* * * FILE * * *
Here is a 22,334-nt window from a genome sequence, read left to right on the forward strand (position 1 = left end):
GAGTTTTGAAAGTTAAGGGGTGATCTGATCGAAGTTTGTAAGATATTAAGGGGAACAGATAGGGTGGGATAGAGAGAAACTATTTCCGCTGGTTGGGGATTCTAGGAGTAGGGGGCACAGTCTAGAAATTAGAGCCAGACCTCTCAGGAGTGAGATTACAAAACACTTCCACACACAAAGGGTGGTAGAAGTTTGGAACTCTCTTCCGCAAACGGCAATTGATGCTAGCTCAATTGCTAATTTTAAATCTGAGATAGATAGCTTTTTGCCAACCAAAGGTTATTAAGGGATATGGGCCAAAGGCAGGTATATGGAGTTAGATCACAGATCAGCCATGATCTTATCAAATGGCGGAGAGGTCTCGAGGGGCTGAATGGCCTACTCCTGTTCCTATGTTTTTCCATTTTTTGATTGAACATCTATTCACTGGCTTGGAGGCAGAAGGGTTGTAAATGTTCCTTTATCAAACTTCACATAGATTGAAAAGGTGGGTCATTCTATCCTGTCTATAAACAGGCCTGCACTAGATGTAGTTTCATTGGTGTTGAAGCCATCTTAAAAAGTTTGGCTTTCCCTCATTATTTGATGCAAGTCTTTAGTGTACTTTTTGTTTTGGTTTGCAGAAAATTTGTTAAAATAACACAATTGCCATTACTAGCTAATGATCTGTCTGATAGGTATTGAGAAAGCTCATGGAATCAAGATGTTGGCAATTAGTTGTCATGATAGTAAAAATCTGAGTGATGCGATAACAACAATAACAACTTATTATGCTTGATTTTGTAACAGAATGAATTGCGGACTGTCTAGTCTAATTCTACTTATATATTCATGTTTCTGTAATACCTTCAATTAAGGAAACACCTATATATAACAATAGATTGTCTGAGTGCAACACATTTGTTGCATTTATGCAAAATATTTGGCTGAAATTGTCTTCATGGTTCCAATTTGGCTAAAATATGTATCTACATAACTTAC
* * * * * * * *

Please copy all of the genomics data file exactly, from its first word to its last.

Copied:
Here is a 22,334-nt window from a genome sequence, read left to right on the forward strand (position 1 = left end):
GAGTTTTGAAAGTTAAGGGGTGATCTGATCGAAGTTTGTAAGATATTAAGGGGAACAGATAGGGTGGGATAGAGAGAAACTATTTCCGCTGGTTGGGGATTCTAGGAGTAGGGGGCACAGTCTAGAAATTAGAGCCAGACCTCTCAGGAGTGAGATTACAAAACACTTCCACACACAAAGGGTGGTAGAAGTTTGGAACTCTCTTCCGCAAACGGCAATTGATGCTAGCTCAATTGCTAATTTTAAATCTGAGATAGATAGCTTTTTGCCAACCAAAGGTTATTAAGGGATATGGGCCAAAGGCAGGTATATGGAGTTAGATCACAGATCAGCCATGATCTTATCAAATGGCGGAGAGGTCTCGAGGGGCTGAATGGCCTACTCCTGTTCCTATGTTTTTCCATTTTTTGATTGAACATCTATTCACTGGCTTGGAGGCAGAAGGGTTGTAAATGTTCCTTTATCAAACTTCACATAGATTGAAAAGGTGGGTCATTCTATCCTGTCTATAAACAGGCCTGCACTAGATGTAGTTTCATTGGTGTTGAAGCCATCTTAAAAAGTTTGGCTTTCCCTCATTATTTGATGCAAGTCTTTAGTGTACTTTTTGTTTTGGTTTGCAGAAAATTTGTTAAAATAACACAATTGCCATTACTAGCTAATGATCTGTCTGATAGGTATTGAGAAAGCTCATGGAATCAAGATGTTGGCAATTAGTTGTCATGATAGTAAAAATCTGAGTGATGCGATAACAACAATAACAACTTATTATGCTTGATTTTGTAACAGAATGAATTGCGGACTGTCTAGTCTAATTCTACTTATATATTCATGTTTCTGTAATACCTTCAATTAAGGAAACACCTATATATAACAATAGATTGTCTGAGTGCAACACATTTGTTGCATTTATGCAAAATATTTGGCTGAAATTGTCTTCATGGTTCCAATTTGGCTAAAATATGTATCTACATAACTTAC